Jury finds Roundup was a significant contributing factor in causing Alva and Alberta Pilliod’s non-Hodgkin lymphoma
A California jury found on Monday that Monsanto's Roundup likely caused a couple's cancer and awarded them a staggering $2.055 billion in damages, in a third consecutive Roundup trial loss for the Bayer-owned unit.
After nearly two days of deliberations, the jury of five women and seven men found that it is more likely than not that Roundup was a significant contributing factor in causing Alva and Alberta Pilliod’s non-Hodgkin lymphoma. The jury awarded the couple $55 million in noneconomic and economic damages and hit Monsanto with $1 billion in punitive damages for each plaintiff. That's $2.055 billion in total, a sum that doubled what the plaintiffs' attorney suggested in closing arguments.
The verdict ends a five-week trial over the Pilliods’ allegations that decades of spraying Roundup on their properties gave them cancer. Alva Pilliod was diagnosed with diffuse large B-cell lymphoma in 2011 and his wife was diagnosed with primary central nervous system lymphoma in 2015.
The Pilliods' case was the third lawsuit to go to trial out of 13,400 pending that allege Roundup causes cancer.
In a statement on Monday, Bayer said the company is disappointed with the jury’s decision and will appeal.
During the latest trial, the jury heard testimony from oncologists, pathologists and toxicologists who gave different views of the weedkiller’s skin absorption rates and the science backing claims that Roundup causes cancer.
The Pilliods’ experts pointed to animal studies, mechanistic data and epidemiological data showing that glyphosate is genotoxic (damages DNA) and causes oxidative stress, which can cause cancer mutations. They also cited the International Agency for Research on Cancer’s 2015 finding that glyphosate is a probable carcinogen.
The Pilliods’ expert toxicologist Dr William Sawyer stated that Monsanto made glyphosate 50 times more toxic by selling the Roundup formula with polyethoxylated tallow amine (POEA), a surfactant that is banned in Europe. He explained that the surfactants allow glyphosate to easily penetrate the skin.
He said that once the glyphosate is in the body it gets stored under the skin for days and then is delivered to the bones, where lymphoma originates. Sawyer accused Monsanto of manipulating its absorption studies by heating and then freezing skin samples before they were tested, leading to skewed results.
Other experts called by the Pilliods testified that the US Environmental Protection Agency approved Roundup in the 1970s based on fraudulent studies done by Industrial Bio-Test Laboratories. They said the company kept selling the product even after the fraud was exposed and refused for decades to conduct certain studies of its Roundup formula, despite requests from the EPA and its own toxicologist.
In a closing argument, the Pilliods’ attorney, Brent Wisner of Baum Hedlund Aristei & Goldman PC, argued that Monsanto spent decades suppressing science linking its products to cancer by ghostwriting academic articles and feeding the EPA “bad science". He asked the jury to “punish” Monsanto with a $1 billion punitive damages award.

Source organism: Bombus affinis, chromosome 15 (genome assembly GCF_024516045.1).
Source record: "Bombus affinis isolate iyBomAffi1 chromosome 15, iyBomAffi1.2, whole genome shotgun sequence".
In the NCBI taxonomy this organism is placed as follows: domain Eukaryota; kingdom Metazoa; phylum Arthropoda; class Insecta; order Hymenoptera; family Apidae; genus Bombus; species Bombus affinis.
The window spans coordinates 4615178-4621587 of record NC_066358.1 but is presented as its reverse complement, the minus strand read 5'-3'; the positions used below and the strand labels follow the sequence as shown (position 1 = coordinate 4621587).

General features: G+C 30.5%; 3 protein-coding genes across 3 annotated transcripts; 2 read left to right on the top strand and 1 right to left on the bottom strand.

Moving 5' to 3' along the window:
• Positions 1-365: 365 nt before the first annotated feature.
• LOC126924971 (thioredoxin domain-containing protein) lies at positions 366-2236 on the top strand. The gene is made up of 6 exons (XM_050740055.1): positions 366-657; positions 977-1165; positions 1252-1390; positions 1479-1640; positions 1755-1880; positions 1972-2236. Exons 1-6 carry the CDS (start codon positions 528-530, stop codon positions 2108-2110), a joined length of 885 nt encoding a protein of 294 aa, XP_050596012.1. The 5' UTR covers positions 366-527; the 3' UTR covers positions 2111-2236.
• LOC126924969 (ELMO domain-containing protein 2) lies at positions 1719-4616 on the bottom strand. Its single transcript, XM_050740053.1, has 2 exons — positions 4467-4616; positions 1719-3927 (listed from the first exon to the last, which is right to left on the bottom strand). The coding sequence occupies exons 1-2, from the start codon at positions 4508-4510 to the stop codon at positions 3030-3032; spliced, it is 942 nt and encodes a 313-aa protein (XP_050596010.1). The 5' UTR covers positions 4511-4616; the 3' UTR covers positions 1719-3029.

Monsanto’s experts argued that the epidemiological data put forward by the decades-long Agricultural Health Study shows that glyphosate doesn’t pose a cancer risk and that multiple regulatory agencies around the world, including Health Canada, the EPA and the Australian government, have repeatedly concluded that Roundup doesn’t pose a cancer risk. They also noted that the rate of non-Hodgkin lymphoma has plateaued over the past two decades, while the use of Roundup has increased significantly.
On Monday the jury sided with the Pilliods and found Monsanto liable for failure to warn claims, design defect claims, negligence claims and negligent failure to warn claims. They awarded the Pilliods $52 million in noneconomic damages and $3.2 million in economic damages, along with a combined $2 billion in punitive damages.
The Pilliods’ trial began on March 28, the day after a separate California federal jury handed down an $80 million verdict against Monsanto in favour of plaintiff Edwin Hardeman. The first trial culminated in August, when a state jury in San Francisco awarded former school groundskeeper DeWayne "Lee" Johnson a win and hit Monsanto with a $289 million verdict. Over multiple objections by the jurors, a state judge later slashed the verdict to $78 million, which Monsanto has since appealed.
Attorney Brent Wisner said in a statement after the verdict, “Monsanto has never had any interest in finding out whether Roundup is safe. Instead of investing in sound science, they invested millions in attacking science that threatened their business agenda.”
The case is Pilliod v. Monsanto Co., case number RG17862702, in the Superior Court of the State of California, County of Alameda.
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